Our client had been receiving complaints from users about the extensive page load time of particular webpages in their legacy application. Our task was to improve the page load time of the problem area by up to 50% in 2 days. The improvements had to be made within the limitations of the legacy web application; old tech; coupled data sources; limited access to the SQL server and other data sources; no local testing; and no ability to inject performance profiling tools. Working within these limitations is traditionally very manual and time-consuming.
We began the investigation by attempting to replicate the issue in our test environments, however, we found it a challenge to capture meaningful performance metrics. As a result of this, we chose to work with a performance monitoring tool, NewRelic, as it worked within the limitations and captured enough information for us to perform analysis. NewRelic allowed us to quickly identify the root cause of the performance issue by providing traces sorted by response time and returning all invocation patterns and details. We found that caching of complex data, non-performant database queries and logging added directly to response times.
Once the most impactful areas were identified, we pinpointed the exact methods and SQL calls that were creating the most damage using the method tagging analysis feature in NewRelic. From here, we analysed the code to understand its intent and any dependencies it may have.
We then promptly workshopped solutions, estimated their effort with t-shit sizing and the associated value. We found this a valuable exercise as it ensured that we targeted the improvements with the highest return on investment. Our team began developing the solutions in the ‘Quick Wins’ bucket. If we reached a blocker or found that the fix required complex code, we moved onto the next improvement. This tactic kept us lean by preventing us from getting bogged down on a singular improvement. It was also important not to over-optimise as each optimisation was partial to diminishing returns.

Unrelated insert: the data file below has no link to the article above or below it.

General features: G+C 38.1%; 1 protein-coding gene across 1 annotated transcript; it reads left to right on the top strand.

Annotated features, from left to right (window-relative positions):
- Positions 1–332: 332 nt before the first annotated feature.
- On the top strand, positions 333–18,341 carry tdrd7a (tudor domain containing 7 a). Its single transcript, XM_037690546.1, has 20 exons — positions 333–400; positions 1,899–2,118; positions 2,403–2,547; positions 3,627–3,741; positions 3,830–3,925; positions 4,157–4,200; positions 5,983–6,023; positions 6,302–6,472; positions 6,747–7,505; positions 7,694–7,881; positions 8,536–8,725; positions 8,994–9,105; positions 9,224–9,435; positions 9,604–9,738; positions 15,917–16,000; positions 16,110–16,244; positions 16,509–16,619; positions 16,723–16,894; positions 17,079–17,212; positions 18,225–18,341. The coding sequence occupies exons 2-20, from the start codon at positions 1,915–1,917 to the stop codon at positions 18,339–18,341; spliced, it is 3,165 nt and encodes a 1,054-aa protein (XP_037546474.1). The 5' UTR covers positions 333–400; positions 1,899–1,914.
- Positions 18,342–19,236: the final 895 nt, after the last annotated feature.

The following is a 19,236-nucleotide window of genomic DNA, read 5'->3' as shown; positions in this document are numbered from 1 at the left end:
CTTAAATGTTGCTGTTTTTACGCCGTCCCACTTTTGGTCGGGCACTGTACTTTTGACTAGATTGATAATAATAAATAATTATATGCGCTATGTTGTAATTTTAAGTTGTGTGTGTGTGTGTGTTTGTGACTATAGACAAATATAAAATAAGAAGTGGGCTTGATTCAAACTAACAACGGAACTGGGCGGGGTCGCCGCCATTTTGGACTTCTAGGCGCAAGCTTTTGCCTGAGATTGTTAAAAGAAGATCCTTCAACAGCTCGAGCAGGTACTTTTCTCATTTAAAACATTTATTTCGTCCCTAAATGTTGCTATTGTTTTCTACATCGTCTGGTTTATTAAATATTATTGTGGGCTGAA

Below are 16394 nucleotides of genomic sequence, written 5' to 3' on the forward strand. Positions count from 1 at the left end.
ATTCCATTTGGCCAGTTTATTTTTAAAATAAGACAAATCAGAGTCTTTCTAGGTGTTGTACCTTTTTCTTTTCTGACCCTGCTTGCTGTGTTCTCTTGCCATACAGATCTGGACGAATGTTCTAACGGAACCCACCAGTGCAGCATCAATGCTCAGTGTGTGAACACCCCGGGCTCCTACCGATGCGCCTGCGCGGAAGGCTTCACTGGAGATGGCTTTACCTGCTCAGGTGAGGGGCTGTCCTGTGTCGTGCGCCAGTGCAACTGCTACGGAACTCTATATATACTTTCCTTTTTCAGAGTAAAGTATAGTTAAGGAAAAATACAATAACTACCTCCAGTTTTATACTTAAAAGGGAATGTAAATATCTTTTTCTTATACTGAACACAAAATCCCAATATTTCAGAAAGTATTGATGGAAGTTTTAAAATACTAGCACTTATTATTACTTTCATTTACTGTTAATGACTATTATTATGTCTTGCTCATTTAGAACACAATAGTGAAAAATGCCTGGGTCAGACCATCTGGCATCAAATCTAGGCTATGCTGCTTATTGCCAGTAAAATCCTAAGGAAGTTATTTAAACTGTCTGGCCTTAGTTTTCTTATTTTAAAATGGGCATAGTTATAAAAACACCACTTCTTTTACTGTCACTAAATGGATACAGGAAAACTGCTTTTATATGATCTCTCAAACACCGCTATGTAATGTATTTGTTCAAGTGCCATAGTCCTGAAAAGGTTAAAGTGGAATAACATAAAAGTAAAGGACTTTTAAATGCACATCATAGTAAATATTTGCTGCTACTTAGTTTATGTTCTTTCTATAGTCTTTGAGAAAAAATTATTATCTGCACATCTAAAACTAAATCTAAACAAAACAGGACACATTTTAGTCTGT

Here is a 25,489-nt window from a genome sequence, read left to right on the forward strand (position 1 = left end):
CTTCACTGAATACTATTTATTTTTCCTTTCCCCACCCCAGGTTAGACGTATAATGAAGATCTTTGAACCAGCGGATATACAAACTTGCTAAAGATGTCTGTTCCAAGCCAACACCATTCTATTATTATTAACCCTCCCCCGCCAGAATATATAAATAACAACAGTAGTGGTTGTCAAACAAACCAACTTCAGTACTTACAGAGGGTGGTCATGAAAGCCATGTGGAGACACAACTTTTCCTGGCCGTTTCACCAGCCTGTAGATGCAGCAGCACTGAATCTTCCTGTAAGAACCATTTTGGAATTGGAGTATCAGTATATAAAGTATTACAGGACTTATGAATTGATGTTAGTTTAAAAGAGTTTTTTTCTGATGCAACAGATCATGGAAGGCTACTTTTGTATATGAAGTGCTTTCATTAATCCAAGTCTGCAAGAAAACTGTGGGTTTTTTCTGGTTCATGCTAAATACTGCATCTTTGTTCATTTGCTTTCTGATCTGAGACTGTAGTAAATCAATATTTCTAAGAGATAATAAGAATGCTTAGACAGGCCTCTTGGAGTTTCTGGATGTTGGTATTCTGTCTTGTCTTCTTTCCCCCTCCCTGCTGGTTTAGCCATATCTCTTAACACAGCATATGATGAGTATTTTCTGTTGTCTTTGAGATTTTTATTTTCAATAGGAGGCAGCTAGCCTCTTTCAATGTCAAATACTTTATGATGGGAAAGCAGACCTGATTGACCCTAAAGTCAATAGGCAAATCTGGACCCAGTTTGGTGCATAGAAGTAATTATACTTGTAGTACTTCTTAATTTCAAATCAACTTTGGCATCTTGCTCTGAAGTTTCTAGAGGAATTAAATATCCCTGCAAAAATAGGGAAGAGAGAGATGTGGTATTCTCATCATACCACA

The following changes required minimal investment and were enough to reach the goal of improving the page load time by 50%.
During the diagnostic phase, we found that the agent caching was not running efficiently, on a large page, the same agent was being traced over 300 times. By fixing flaws in the caching logic, we were able to see an immediate improvement.
We reduced the number of non-performant database queries by tailoring their implementation to their specific functions. For example, we were able to pull back the number of database queries by returning only the required results.
We were able to combine similar queries and write them into a singular, concise query.
We offloaded logging operations into a separate thread so that the server didn’t have to finish the logging process before returning user requests.
We hit the target of reducing the page load target by 50% in 2 days, this meant that users were no longer required to wait excessive amounts of time for their data to load in the legacy system.
By focusing our efforts on the quick wins, we were able to implement high impact changes with the minimum amount of investment required.